Severe storm threatens Northeast as fires burn out West

Thunderstorms in the Philadelphia area turned into a flash flood emergency on Monday, meanwhile in California 100,000 more acres have burned compared with this time last year.
2:54 | 07/13/21

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Transcript for Severe storm threatens Northeast as fires burn out West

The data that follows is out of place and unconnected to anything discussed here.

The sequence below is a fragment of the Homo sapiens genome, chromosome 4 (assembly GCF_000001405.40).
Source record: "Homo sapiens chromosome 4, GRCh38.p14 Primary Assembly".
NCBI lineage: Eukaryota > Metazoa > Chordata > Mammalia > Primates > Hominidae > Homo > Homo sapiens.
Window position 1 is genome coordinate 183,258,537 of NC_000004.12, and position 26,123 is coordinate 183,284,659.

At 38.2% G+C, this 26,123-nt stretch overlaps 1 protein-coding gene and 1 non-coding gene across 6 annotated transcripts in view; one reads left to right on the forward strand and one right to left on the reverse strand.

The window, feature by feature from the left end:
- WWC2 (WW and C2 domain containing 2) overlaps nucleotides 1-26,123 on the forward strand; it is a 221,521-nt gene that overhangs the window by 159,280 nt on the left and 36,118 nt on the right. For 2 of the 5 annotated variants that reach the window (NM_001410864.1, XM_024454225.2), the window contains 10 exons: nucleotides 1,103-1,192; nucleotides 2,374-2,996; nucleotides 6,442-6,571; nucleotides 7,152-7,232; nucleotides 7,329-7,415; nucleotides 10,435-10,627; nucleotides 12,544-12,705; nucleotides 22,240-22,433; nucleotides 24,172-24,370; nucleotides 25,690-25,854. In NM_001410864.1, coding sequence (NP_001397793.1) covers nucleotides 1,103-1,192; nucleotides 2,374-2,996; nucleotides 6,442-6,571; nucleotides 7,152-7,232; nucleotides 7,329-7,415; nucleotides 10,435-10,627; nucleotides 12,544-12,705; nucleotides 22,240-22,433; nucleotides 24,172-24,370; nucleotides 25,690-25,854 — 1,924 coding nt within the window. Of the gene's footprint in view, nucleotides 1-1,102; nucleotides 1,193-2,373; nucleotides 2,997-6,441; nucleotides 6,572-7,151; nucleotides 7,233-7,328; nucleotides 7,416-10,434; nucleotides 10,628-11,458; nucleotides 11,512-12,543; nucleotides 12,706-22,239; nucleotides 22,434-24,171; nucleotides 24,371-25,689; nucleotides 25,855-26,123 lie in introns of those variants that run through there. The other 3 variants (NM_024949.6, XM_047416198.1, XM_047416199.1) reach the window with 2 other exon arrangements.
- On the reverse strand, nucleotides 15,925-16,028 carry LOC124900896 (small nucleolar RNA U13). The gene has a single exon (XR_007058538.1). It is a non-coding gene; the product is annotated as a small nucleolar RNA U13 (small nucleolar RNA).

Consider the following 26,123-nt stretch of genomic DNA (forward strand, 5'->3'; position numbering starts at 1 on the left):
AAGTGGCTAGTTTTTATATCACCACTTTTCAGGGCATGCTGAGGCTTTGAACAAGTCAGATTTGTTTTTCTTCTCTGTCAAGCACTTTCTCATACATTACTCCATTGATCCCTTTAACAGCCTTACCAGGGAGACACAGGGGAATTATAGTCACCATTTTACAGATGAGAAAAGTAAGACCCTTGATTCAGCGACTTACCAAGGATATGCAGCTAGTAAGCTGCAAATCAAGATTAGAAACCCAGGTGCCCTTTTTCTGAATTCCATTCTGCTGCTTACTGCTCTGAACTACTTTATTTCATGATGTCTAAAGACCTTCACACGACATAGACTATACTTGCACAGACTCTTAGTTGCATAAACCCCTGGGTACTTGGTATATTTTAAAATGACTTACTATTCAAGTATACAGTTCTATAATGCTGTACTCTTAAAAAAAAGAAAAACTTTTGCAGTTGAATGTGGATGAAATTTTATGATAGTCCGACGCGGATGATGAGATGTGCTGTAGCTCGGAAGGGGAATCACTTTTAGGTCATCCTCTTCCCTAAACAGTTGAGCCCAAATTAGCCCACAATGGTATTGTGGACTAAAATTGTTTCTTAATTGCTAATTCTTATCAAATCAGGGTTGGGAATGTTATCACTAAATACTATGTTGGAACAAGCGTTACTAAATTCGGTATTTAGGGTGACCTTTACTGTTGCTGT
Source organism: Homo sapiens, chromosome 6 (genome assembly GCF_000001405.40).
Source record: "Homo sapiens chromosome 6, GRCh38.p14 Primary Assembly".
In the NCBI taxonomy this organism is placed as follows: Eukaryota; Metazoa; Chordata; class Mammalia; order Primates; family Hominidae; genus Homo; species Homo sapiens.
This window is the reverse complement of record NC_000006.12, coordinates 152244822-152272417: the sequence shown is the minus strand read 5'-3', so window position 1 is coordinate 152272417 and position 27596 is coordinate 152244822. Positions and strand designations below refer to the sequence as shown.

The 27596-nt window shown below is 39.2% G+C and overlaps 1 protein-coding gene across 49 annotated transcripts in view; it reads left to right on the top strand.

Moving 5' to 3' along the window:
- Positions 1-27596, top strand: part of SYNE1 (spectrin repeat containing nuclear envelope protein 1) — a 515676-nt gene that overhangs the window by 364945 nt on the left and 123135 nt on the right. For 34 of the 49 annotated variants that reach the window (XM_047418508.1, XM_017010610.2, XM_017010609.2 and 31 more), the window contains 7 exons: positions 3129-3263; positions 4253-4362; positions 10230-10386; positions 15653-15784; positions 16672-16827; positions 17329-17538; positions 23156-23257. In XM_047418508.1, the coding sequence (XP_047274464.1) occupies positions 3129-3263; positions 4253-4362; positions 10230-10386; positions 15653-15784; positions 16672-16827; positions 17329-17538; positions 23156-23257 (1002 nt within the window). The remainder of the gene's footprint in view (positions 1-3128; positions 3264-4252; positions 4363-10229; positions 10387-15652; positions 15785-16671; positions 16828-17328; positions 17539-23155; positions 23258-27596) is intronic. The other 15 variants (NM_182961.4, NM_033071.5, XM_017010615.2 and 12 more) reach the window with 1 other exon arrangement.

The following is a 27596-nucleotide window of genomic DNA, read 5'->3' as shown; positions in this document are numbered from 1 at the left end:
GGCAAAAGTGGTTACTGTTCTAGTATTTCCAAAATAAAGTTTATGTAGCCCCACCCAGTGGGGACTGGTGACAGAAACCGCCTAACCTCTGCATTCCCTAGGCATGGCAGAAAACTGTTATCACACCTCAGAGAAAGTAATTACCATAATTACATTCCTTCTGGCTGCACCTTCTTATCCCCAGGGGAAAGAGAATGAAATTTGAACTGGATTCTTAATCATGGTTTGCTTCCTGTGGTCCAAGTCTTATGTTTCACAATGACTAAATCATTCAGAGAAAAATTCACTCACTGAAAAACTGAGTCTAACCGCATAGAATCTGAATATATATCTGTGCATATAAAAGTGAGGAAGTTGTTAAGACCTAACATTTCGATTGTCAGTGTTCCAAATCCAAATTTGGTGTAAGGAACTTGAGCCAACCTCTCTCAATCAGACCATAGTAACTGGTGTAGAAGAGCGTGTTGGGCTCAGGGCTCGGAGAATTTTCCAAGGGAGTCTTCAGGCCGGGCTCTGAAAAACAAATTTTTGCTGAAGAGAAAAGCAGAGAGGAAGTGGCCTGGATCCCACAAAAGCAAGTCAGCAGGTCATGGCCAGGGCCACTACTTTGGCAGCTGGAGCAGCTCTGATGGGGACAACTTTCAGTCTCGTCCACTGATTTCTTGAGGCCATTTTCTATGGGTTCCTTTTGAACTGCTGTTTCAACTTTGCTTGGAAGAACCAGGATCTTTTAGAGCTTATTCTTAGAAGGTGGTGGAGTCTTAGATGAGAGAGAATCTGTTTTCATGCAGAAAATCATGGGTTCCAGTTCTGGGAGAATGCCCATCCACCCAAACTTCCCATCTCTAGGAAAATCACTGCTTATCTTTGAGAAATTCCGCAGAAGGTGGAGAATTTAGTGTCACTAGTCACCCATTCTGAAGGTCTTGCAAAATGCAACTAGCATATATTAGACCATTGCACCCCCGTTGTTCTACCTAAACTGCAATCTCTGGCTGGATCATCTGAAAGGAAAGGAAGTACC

We turn now to the severe weather threat for some 40 million Americans over the next 24 hours. Severe storms moving into the northeast at this hour. New York City, for one, is having its wettest July on rourd since 1975. And of course, the month is only half over. The northeast soaked, while the west suffers in blistering heat. Dozens of wildfires. The Philadelphia area already hit with what's being called a 100-year event. Drivers rescued there. Torrential rain causing a partial bridge collapse in Seneca, Illinois. And in the west tonight, California's river fire burning across two counties near yosemite. ABC's erielle reshef tonight on the tale of two countries. Reporter: Tonight, new severe storms threatening the northeast after pummeling the mid-atlantic. More of the same today. More rain, more storms. Reporter: Thunderstorms stalling over the Philadelphia area overnight, turning into a flash flood emergency. Up to ten inches of rain in spots in just a few hours. Swamping the evening commute. That water right there is probably about 36 inches deep. Reporter: First responders and marine units rescuing families from their flooded homes. The national weather service calling the extreme flooding a 100-year event. And in the west, harrowing images of residents fleeing the out of control bootleg fire in Oregon that's now more than 200,000 acres. It is scary. It's enough to make you cry, and it's enough to make you sick to your stomach. Reporter: Our will Carr at beckwourth complex fire, north of lake tahoe. 2020 was a historic fire season for California. This year, we've seen a dramatic jump in fires compared this time last year. We've also seen a 100,000 more acres burned and this fire season is just getting started. Reporter: Experts say these extreme fires and floods are the new normal. It's important to note that these events are not anomalies or outliers, they're indicators of what we continue to expect. It's no longer just about stopping or slowing the change in climate. It's about adapting to climate change. Reporter: And here in new York City, we've received nearly nine inches of rain in just the first half of July. That's twice the amount we normally see for the entire month. Storms are expected to move into New York City tonight. David? Erielle reshef, thank you. Let's get right to senior emergency rob Marciano tracking it all for us tonight. Hey, rob. Reporter: Hi, David. You know, in summer, these systems move slowly, but we're really stuck in this rut of western heat and eastern humidity. The northeast and the great Lakes where we've got a severe thunderstorm watch up for much of Pennsylvania and western new York. Could a rough next couple of hours. Don't expire until 11:00 more scattered storms tomorrow but the focus for severe weather will be across Chicago, green Bay. Lincoln could see tornadoes, as in the west, the heat is still on, but it retreats inland. And we have a monsoon that will cool off the southwest, but that will bring a flash flood threat and more dangerous fire starting lightning. David? Rob Marciano with the gray skies behind him. Rob, thank you.

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